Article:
On a 90 degree day in Boston, the beer of choice for this reviewer has to be a crisp, slightly bitter ale. An IPA, for example, has the hoppy bitterness and citrus notes that make it a refreshing, enjoyable beverage sitting out in the sun. One great example was Plymouth's Mayflower IPA from a cask. Yet for those who don't like bitter IPAs, Pale Ales can be just as enjoyable, and Mayflower Brewing makes one of those as well, and although drier than other renditions, it's a solid beer for the less bitterly inclined.
The Mayflower Pale Ale was drank out of a bottle a few minutes after being pulled from the fridge, which means it was tasted under different circumstances than the IPA, which was pulled from a cask. Like their IPA, the Pale Ale is also available in cask form, which is probably the best way to enjoy ales, although casks are still difficult to find in the US. Even still, after sitting for a few moments in a tulip glass, the head was able to give off a spicy, almost bready aroma, which just a hint of orange zest underneath. Possibly due to the inclusion of East Kent Goldings hops along with the Nugget variety also found in the IPA, the hoppy aromas weren't as pronounced, which is what is expected of the aroma of a pale ale.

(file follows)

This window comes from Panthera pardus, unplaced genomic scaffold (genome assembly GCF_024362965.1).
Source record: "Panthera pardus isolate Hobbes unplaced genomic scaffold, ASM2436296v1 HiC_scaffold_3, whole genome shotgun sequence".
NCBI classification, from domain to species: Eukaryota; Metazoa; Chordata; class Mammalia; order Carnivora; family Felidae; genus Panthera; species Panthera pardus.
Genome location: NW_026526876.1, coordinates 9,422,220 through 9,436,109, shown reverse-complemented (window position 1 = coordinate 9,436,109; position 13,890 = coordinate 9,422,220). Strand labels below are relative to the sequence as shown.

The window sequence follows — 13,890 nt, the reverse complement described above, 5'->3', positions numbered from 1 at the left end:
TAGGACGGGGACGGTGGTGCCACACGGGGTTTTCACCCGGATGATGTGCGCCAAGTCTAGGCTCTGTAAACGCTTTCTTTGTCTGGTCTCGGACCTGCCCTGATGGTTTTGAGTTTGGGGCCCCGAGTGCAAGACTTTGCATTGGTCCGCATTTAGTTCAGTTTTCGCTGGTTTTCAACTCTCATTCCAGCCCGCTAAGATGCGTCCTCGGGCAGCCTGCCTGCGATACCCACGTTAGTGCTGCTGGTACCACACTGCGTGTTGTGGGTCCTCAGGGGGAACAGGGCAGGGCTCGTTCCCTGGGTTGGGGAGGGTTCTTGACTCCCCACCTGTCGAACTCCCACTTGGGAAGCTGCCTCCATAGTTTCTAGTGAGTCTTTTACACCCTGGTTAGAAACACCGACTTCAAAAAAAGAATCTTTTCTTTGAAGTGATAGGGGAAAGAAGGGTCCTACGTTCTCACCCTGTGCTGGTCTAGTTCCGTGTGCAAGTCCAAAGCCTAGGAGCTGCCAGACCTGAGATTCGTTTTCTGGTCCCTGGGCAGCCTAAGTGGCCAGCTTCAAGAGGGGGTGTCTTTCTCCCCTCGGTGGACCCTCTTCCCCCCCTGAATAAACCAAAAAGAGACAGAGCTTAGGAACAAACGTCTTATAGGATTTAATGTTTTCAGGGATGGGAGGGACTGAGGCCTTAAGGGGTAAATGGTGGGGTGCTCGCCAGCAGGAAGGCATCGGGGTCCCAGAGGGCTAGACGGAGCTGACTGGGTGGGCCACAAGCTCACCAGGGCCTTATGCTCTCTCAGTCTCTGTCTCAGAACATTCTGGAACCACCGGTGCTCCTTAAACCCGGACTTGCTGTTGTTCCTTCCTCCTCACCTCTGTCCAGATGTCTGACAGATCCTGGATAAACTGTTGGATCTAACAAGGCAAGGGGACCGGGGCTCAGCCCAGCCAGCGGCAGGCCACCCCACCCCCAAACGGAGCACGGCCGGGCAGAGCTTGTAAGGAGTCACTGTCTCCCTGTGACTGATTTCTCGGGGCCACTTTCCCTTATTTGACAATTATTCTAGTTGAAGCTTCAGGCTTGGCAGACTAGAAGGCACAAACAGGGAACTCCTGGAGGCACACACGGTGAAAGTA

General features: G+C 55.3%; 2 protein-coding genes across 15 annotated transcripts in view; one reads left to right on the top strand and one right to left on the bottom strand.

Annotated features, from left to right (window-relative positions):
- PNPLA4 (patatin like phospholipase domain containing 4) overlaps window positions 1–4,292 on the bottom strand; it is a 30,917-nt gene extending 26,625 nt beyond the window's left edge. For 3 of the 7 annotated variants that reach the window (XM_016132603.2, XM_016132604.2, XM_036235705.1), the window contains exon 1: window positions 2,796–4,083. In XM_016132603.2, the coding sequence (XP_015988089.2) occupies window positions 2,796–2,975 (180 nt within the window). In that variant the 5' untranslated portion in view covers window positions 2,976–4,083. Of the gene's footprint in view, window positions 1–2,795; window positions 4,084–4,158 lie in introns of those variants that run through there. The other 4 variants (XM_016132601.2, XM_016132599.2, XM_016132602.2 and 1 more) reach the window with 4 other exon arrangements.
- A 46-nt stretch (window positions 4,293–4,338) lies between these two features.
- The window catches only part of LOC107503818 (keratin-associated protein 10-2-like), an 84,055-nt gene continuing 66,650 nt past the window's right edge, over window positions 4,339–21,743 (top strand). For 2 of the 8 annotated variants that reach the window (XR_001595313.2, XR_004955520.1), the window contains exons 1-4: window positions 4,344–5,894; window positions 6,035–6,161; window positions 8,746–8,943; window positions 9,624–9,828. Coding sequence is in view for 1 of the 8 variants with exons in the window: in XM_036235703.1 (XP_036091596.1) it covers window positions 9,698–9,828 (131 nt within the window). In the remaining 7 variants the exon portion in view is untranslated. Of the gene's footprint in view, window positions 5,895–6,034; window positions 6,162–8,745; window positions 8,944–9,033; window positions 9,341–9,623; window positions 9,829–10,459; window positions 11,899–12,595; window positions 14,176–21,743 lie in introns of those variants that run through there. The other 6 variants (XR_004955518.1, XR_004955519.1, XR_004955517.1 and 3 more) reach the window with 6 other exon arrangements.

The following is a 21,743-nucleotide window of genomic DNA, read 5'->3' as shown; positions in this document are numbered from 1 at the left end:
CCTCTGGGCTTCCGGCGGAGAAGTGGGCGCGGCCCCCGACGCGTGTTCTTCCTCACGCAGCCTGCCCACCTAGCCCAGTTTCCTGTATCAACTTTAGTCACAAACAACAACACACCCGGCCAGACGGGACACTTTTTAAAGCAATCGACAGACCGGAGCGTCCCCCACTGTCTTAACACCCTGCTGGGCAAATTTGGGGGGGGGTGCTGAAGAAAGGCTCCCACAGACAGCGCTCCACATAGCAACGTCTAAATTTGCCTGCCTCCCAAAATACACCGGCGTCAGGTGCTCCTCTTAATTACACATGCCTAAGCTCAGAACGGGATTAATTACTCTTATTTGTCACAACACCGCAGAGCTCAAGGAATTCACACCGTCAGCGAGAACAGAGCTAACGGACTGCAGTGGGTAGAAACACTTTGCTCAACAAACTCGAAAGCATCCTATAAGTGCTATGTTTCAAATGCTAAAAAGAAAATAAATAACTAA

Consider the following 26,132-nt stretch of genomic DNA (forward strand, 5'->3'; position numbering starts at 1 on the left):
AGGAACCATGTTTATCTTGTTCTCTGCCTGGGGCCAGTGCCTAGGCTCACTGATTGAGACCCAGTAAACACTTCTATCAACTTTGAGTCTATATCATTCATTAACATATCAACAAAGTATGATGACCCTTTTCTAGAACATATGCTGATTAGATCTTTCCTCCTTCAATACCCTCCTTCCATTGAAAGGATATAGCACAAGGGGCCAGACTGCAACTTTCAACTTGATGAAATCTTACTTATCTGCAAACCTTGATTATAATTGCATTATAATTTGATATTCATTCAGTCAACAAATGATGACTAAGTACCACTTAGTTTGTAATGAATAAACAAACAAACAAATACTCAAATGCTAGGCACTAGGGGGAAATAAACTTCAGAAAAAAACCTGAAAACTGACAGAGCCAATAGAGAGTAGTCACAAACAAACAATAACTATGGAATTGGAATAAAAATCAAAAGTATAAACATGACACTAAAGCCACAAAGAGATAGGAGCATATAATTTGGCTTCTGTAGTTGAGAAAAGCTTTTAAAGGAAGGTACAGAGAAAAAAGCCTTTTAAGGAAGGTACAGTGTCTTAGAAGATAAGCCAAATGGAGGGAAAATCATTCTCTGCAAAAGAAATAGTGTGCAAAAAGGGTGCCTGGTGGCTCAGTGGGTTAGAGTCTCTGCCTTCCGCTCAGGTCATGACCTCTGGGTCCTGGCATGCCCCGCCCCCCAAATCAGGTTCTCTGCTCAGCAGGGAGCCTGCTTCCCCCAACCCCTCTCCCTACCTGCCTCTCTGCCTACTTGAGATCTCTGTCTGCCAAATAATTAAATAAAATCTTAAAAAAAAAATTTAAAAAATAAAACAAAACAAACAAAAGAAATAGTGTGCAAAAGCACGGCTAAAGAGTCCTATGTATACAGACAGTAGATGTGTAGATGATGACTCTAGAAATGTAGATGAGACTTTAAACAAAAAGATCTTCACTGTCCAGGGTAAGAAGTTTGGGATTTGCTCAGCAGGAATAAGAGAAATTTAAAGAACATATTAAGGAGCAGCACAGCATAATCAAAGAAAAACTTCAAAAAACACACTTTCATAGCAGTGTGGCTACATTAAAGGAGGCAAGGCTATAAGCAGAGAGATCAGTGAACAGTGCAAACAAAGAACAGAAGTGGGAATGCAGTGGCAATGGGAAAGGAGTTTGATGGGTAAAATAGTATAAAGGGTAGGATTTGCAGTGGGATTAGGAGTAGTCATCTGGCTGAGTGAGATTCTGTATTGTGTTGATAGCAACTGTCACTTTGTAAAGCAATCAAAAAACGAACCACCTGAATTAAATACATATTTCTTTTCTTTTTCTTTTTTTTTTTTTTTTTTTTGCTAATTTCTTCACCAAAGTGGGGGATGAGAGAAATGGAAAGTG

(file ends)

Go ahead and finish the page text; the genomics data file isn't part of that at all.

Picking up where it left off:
Taste wise, the golden-amber beer had a crisp, yet rounded mouth feel, in contrast to the bitter punch of the IPA. The orange flavor still comes through as the beer warms up slightly, and a malty sweetness starts to develop which is quite enjoyable. However, it takes a lot of coaxing and swirling in a tulip glass to get the flavor profile to come through. It is a dry beer, almost like what a Sauvignon Blanc is to white wine, which is unique, but doesn't provide a good vehicle for the hops to truly come out.
Mayflower Pale Ale has the malty aroma that is expected in a pale ale, but the hops tend to get lost a bit, which can allow the beer to taste flat when served cold. This is unfortunate because the company's IPA is just bursting with flavor. It is still a clean, crisp ale that can satisfy a pale ale fan's palate, and is worth checking out either in a cask or in a bottle.